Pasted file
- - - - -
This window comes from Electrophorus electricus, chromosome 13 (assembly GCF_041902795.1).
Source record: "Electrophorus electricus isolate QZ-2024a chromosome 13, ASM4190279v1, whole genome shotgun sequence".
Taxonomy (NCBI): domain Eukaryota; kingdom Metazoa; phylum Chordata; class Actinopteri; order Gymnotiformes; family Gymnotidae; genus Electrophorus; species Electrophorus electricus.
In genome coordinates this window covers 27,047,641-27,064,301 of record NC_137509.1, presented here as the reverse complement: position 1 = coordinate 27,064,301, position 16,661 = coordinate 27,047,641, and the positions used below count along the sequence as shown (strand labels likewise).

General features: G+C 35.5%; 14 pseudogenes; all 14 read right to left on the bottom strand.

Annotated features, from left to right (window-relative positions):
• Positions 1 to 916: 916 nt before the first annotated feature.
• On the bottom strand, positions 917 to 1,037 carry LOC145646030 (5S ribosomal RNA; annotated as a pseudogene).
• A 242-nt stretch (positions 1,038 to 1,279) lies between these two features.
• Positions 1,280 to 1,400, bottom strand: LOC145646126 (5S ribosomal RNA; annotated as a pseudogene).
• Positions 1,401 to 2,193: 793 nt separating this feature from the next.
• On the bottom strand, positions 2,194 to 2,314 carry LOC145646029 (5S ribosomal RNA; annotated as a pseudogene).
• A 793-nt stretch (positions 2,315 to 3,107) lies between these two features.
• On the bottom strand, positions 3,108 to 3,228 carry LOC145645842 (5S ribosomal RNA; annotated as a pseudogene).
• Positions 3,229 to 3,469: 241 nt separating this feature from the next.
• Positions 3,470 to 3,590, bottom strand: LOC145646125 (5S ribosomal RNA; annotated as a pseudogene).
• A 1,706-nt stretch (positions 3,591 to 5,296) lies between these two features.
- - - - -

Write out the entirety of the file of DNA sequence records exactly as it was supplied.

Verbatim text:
This window comes from Electrophorus electricus, chromosome 13 (assembly GCF_041902795.1).
Source record: "Electrophorus electricus isolate QZ-2024a chromosome 13, ASM4190279v1, whole genome shotgun sequence".
Taxonomy (NCBI): domain Eukaryota; kingdom Metazoa; phylum Chordata; class Actinopteri; order Gymnotiformes; family Gymnotidae; genus Electrophorus; species Electrophorus electricus.
In genome coordinates this window covers 27,047,641-27,064,301 of record NC_137509.1, presented here as the reverse complement: position 1 = coordinate 27,064,301, position 16,661 = coordinate 27,047,641, and the positions used below count along the sequence as shown (strand labels likewise).

General features: G+C 35.5%; 14 pseudogenes; all 14 read right to left on the bottom strand.

Annotated features, from left to right (window-relative positions):
• Positions 1 to 916: 916 nt before the first annotated feature.
• On the bottom strand, positions 917 to 1,037 carry LOC145646030 (5S ribosomal RNA; annotated as a pseudogene).
• A 242-nt stretch (positions 1,038 to 1,279) lies between these two features.
• Positions 1,280 to 1,400, bottom strand: LOC145646126 (5S ribosomal RNA; annotated as a pseudogene).
• Positions 1,401 to 2,193: 793 nt separating this feature from the next.
• On the bottom strand, positions 2,194 to 2,314 carry LOC145646029 (5S ribosomal RNA; annotated as a pseudogene).
• A 793-nt stretch (positions 2,315 to 3,107) lies between these two features.
• On the bottom strand, positions 3,108 to 3,228 carry LOC145645842 (5S ribosomal RNA; annotated as a pseudogene).
• Positions 3,229 to 3,469: 241 nt separating this feature from the next.
• Positions 3,470 to 3,590, bottom strand: LOC145646125 (5S ribosomal RNA; annotated as a pseudogene).
• A 1,706-nt stretch (positions 3,591 to 5,296) lies between these two features.